As if news for rhinos couldn’t get any worse: this weekend, Angalifu, died a the San Diego Zoo. Forty four-year-old Angalifu was a male northern white rhino (Ceratotherium simum cottoni) and his death means only five of this subspecies remains on the planet. Angalifu’s death, which keepers suspect was simply from old age, follows soon after the death of another northern white rhino, Suni, in October.
“Angalifu’s death is a tremendous loss to all of us,” Randy Rieches with the San Diego Zoo said. “Not only because he was well beloved here at the park but also because his death brings this wonderful species one step closer to extinction.”
With Angalifu’s death, San Diego Zoo is home to a single northern white rhino, Nola. Another northern white rhino is housed at the Dvůr Králové Zoo in the Czech Republic, the only zoo that had success in breeding the subspecies. Finally, three northern white rhinos are living in semi-wild conditions in the Ol Pejeta animal sanctuary in Kenya. But experts there have given up on natural reproduction, meaning the fight to save the species has now turned to in vitro fertilization.
Angalifu at the San Diego Wild Animal Park. Photo by: Sheep81/Public Domain.
Northern white rhinos were once found in Uganda, South Sudan, Chad, the Central African Republic, and the Democratic Republic of the Congo (DRC). In the 1980s, the subspecies almost went extinct due to that a poaching crisis. After the dust settled only 15 were left. For a time it seemed the subspecies might make a comeback, but then rhino poaching came back with a vengeance in the mid-2000s wiping out the last known wild northern white rhinos from Garamba National Park in the DRC.
While current institutions consider the northern white rhino a subspecies of the white rhino—which remains the most populous on the planet—a controversial paper in 2010 argued that the northern white rhino was a species in its own right.
Rhino poaching is currently out of control in Africa. This year has seen a new record for poaching in South Africa—1,020 rhinos as of late November—where the bulk of the criminal activity occurs.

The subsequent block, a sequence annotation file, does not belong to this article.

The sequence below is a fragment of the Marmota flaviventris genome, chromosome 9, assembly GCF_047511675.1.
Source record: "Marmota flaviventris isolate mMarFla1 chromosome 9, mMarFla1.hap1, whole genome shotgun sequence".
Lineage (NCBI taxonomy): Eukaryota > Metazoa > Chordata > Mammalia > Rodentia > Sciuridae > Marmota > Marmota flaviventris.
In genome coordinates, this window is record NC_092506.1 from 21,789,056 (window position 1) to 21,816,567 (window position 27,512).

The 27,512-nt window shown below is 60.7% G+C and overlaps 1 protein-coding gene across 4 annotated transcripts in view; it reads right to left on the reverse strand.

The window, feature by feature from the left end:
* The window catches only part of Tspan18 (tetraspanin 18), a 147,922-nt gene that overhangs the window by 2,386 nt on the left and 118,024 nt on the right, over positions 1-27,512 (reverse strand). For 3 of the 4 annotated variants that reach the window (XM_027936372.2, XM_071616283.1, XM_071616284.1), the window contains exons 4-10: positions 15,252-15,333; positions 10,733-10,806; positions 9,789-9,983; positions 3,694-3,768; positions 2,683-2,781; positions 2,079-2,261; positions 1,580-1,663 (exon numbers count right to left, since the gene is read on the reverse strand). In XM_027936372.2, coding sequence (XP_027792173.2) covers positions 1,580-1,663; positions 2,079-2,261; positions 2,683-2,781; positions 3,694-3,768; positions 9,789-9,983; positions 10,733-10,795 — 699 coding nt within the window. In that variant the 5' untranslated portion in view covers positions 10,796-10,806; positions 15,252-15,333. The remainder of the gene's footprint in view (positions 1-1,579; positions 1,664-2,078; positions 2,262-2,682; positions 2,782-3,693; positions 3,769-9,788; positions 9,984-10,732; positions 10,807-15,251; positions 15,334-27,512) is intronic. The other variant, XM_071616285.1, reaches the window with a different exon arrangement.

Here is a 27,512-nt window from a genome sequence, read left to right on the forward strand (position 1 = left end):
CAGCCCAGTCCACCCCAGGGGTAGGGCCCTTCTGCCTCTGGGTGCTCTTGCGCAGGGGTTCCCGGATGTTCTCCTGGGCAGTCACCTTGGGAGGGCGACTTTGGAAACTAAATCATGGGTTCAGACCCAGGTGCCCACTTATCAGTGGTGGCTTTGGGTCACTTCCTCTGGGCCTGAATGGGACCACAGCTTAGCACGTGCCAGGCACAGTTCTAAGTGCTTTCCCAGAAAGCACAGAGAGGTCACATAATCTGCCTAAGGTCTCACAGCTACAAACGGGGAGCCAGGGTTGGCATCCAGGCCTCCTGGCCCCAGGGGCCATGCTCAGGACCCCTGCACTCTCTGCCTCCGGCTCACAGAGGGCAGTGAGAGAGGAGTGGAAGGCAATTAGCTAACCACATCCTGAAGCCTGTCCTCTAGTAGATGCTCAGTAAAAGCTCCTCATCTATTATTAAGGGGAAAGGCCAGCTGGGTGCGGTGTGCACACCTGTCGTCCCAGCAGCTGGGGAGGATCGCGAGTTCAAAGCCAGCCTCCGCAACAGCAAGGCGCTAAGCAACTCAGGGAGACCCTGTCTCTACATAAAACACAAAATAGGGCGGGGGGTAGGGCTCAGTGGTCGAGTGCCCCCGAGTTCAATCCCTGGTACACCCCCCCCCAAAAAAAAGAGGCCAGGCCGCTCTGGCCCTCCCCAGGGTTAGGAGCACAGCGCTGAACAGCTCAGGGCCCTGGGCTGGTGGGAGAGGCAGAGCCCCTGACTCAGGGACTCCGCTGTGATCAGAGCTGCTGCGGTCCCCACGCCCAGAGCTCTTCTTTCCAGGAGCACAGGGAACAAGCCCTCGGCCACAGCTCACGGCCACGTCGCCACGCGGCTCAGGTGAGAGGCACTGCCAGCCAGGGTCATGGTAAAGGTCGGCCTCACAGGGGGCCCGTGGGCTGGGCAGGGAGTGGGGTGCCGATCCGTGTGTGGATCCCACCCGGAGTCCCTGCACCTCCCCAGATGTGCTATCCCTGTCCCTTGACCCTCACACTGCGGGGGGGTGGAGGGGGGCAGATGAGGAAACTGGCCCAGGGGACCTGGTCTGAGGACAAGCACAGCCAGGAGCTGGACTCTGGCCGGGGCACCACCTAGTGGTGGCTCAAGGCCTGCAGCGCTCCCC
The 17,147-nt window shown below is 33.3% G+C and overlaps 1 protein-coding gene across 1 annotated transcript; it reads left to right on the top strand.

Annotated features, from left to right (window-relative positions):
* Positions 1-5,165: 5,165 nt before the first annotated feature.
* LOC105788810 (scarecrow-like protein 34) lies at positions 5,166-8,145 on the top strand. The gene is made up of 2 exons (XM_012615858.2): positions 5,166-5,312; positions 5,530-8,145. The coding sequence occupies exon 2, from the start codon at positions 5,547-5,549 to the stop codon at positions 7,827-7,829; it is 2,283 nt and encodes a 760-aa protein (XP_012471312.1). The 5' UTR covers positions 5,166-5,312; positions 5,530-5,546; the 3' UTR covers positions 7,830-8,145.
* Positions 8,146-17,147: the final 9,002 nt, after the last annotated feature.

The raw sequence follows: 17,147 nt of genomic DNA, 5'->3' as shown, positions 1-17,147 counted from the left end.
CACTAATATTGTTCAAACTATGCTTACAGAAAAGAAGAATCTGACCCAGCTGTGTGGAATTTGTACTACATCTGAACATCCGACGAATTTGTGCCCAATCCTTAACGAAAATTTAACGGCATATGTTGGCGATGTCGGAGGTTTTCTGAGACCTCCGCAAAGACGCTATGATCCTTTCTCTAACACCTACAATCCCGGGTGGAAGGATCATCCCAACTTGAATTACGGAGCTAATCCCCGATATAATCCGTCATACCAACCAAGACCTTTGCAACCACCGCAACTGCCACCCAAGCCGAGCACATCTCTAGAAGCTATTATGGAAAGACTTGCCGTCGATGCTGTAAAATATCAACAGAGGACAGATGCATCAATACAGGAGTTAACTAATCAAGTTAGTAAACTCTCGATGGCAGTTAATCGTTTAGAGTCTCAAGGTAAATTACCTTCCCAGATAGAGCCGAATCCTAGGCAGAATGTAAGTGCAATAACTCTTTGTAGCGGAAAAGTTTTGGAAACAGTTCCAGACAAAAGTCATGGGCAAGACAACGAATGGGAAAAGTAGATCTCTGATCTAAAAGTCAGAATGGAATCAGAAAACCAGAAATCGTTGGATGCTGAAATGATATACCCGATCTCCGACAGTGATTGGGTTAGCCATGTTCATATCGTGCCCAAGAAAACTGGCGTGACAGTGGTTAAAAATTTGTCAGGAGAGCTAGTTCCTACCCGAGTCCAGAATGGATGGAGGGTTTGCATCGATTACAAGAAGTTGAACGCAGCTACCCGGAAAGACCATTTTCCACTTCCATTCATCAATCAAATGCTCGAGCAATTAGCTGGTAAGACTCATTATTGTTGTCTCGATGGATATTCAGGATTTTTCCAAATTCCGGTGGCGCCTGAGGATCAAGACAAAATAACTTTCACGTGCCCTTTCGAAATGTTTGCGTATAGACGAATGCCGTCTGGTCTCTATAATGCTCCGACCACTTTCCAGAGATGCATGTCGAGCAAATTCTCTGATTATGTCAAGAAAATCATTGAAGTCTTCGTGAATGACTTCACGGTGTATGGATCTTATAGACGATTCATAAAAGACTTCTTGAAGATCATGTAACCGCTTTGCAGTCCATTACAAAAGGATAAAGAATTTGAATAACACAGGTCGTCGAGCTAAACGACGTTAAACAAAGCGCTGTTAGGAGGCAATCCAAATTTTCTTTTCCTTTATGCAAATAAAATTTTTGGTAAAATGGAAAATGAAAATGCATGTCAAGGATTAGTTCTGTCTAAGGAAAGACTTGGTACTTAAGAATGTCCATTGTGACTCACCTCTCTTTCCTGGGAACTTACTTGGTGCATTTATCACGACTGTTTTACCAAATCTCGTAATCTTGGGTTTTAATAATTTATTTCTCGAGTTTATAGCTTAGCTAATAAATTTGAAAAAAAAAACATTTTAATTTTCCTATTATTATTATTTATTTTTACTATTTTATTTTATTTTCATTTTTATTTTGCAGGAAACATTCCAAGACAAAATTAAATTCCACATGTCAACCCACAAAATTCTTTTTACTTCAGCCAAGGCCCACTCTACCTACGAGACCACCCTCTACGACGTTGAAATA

(12/03/2014) Nearing extinction, the Sumatran rhino is running out of options. A native of Indonesia and Malaysia, the Sumatran rhino has declined in the past 30 years from an estimated 800 individuals to no more than 75 remaining today. So far there have been three ad hoc meetings held in 1984, 1993, and 2013, each attempting to develop policies that would potentially save this critical species.
(11/24/2014) South Africa has surpassed last year’s grisly record for slaughtered rhinos—1,004—more than a month before the year ends. In an announcement on November 20th, the South African Department of Environmental Affairs said that 1,020 rhinos had been killed to date.
(10/28/2014) Daily, we read or hear of more rhino being poached to satisfy the seemingly insatiable demand from Asia for rhino horn. With countless articles and papers having been published on the subject – and the Internet abuzz with forums, including heated debates concerning possible solutions – current approaches seem to be failing. Evidence is in the numbers. Known poaching deaths in South Africa have risen sharply over the past three years: 668 rhinos in 2012, 1,004 last year, and 899 through the first nine months of 2014. This toll includes only documented kills — the real number is higher.
(10/22/2014) A new poll finds that consumer demand for rhino horn in Vietnam has dropped precipitously following several advertising campaigns. According to the poll by the Humane Society International (HIS) and Vietnam CITES, demand has plunged 38 percent since last year.
(10/20/2014) Rhino conservation suffered another tragic setback this weekend with the sudden death of Suni, a male northern white rhinoceros at the Ol Pejeta Conservancy in Kenya. Suni’s passing means there are only six northern white rhinos left in the world, and only one breeding male. ‘Consequently the species now stands at the brink of complete extinction, a sorry testament to the greed of the human race,’ wrote the Conservancy.
(10/06/2014) Late last month, armed guards escorted officials marching 60 kilograms (132 pounds) of rhino horns to a pyre for burning. The event, at the Dvůr Králové Zoo in the Czech Republic, was the first public burning of rhino horns in Europe. The Czech Republic burned the horns, which came from a government stockpile as well as from past rhinos held at the zoo, in a bid to help conserve rhinos.